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## Homework Statement

A 2.0 kg block rests on a frictionless wedge that has a 60 deg incline and an acceleration [tex]\vec{a}[/tex] to the right such that the mass remains stationary relative to the wedge. a) Draw the free-body diagram of the block and use it to determine the magnitude of the acceleration.

## Homework Equations

F=ma

**3. Picture on right. My attempted diagram on left**

http://img707.imageshack.us/img707/2420/physicsm.jpg [Broken]

Uploaded with ImageShack.us

## The Attempt at a Solution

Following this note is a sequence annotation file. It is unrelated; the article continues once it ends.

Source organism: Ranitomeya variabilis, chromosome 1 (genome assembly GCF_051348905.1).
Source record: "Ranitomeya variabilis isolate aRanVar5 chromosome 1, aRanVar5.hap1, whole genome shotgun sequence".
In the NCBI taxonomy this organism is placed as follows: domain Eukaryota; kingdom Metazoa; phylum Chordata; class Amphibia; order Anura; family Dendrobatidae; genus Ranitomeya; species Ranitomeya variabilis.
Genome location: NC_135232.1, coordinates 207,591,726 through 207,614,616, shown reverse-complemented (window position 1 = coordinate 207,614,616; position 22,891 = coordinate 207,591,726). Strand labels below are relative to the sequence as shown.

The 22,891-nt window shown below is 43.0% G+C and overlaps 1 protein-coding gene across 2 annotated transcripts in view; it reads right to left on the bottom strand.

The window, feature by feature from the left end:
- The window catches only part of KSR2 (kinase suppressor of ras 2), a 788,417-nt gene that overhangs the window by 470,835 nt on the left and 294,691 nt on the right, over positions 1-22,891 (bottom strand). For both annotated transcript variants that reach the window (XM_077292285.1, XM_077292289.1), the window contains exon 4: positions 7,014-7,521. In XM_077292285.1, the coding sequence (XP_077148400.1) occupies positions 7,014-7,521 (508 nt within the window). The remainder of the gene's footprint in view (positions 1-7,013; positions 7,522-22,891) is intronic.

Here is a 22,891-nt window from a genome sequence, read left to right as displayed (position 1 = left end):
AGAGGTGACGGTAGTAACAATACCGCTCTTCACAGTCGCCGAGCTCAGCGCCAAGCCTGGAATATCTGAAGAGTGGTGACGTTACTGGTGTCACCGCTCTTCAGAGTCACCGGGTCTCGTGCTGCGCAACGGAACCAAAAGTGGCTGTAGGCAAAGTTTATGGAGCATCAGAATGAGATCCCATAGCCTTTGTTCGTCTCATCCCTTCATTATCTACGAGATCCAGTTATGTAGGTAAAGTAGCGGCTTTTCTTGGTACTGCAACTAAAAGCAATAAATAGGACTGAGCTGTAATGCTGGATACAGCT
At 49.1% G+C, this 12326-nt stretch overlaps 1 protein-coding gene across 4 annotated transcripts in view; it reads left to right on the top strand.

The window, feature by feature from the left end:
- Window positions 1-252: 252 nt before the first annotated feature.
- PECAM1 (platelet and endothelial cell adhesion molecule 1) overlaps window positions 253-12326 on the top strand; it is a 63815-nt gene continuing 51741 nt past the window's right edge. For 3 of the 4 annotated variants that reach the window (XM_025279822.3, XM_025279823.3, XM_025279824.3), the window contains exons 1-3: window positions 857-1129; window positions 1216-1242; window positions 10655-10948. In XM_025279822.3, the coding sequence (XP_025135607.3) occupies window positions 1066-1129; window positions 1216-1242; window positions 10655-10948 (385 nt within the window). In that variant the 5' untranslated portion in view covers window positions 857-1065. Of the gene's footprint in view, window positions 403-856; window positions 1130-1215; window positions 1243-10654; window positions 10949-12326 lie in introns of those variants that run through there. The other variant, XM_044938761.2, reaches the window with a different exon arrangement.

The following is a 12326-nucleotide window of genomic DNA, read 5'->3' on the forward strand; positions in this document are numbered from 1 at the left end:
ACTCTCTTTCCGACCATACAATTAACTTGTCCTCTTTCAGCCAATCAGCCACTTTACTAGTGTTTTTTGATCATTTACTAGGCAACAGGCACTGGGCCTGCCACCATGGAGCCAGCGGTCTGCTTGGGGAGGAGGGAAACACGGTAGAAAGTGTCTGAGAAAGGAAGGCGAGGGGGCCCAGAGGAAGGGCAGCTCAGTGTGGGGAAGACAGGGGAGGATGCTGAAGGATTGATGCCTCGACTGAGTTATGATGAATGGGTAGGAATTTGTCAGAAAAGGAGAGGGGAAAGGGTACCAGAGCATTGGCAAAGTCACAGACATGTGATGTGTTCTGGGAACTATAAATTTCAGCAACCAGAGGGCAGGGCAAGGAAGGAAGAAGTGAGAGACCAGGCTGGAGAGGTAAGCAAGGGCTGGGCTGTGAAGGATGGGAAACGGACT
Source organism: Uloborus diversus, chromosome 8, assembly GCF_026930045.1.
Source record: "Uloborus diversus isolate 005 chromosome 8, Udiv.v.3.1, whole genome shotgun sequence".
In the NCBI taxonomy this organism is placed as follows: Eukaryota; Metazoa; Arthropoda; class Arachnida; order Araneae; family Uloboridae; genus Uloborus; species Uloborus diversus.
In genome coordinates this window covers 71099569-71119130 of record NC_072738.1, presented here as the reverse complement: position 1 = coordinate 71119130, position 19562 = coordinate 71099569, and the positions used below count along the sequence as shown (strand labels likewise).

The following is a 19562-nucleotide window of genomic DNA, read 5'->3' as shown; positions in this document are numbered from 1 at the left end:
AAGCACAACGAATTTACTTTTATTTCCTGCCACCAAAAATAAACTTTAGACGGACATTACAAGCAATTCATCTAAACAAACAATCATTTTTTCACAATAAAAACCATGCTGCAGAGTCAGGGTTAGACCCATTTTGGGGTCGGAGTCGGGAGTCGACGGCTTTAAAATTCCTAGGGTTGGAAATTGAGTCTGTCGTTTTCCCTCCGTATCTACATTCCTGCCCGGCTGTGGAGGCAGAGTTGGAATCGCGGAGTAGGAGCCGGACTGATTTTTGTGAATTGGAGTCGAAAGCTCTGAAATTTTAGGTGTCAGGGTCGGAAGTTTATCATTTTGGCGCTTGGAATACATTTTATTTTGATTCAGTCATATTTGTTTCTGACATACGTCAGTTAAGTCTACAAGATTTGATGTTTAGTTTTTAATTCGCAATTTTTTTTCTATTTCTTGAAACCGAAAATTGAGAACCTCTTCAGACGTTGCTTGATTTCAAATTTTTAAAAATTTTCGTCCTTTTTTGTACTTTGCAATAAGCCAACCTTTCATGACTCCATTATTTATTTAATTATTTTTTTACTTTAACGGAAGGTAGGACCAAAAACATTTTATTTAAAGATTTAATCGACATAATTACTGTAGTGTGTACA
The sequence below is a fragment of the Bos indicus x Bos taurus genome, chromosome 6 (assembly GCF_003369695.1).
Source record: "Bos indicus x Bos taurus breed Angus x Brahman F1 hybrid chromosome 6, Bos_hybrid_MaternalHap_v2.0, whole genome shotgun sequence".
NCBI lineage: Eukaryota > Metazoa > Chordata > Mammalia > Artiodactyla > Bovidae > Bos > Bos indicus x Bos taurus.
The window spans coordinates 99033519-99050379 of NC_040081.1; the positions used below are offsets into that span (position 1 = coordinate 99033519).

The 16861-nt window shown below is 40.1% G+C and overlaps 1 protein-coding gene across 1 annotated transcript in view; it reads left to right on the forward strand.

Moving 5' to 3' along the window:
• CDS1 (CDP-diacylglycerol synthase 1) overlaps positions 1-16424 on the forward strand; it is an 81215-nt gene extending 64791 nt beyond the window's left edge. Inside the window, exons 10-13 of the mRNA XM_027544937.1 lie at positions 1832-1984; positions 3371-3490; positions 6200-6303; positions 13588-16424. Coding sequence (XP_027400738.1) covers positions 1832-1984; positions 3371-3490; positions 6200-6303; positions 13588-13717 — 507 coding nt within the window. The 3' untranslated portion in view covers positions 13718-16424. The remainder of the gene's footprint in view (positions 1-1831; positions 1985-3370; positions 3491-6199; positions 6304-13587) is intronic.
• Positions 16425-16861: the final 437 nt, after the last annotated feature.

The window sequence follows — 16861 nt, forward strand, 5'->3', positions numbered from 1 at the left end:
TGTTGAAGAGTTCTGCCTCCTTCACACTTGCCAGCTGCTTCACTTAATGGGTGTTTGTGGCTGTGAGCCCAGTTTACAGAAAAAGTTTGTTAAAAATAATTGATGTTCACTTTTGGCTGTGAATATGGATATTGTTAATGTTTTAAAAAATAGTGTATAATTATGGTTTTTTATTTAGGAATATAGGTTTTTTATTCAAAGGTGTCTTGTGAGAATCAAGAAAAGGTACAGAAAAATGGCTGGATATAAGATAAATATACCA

So my main problem is determining what forces are acting on the block, and drawing the diagram. When I tried it, I thought that the normal force would be increased due to the acceleration of the wedge, but I am certain I have done this wrong. So, I drew a diagram of forces acting on the block which I said were the normal force, perpendicular to the wedge, and the force of gravity acting downwards. My coordinate system was setup so gravity pointed in the -y direction, and x was pointing straight to the right. I said that [tex]\sum(F_x)=F_n*\cos(30)=(2.0 kg)*\vec{a}[/tex] and [tex]\sum(F_y)=F_n*\sin(30)-F_g=0[/tex]. I used the summation of forces in y to find the normal force, which I plugged into the first to find acceleration. I got a normal force of 39.24N and an acceleration of 16.9914 m/s/s.

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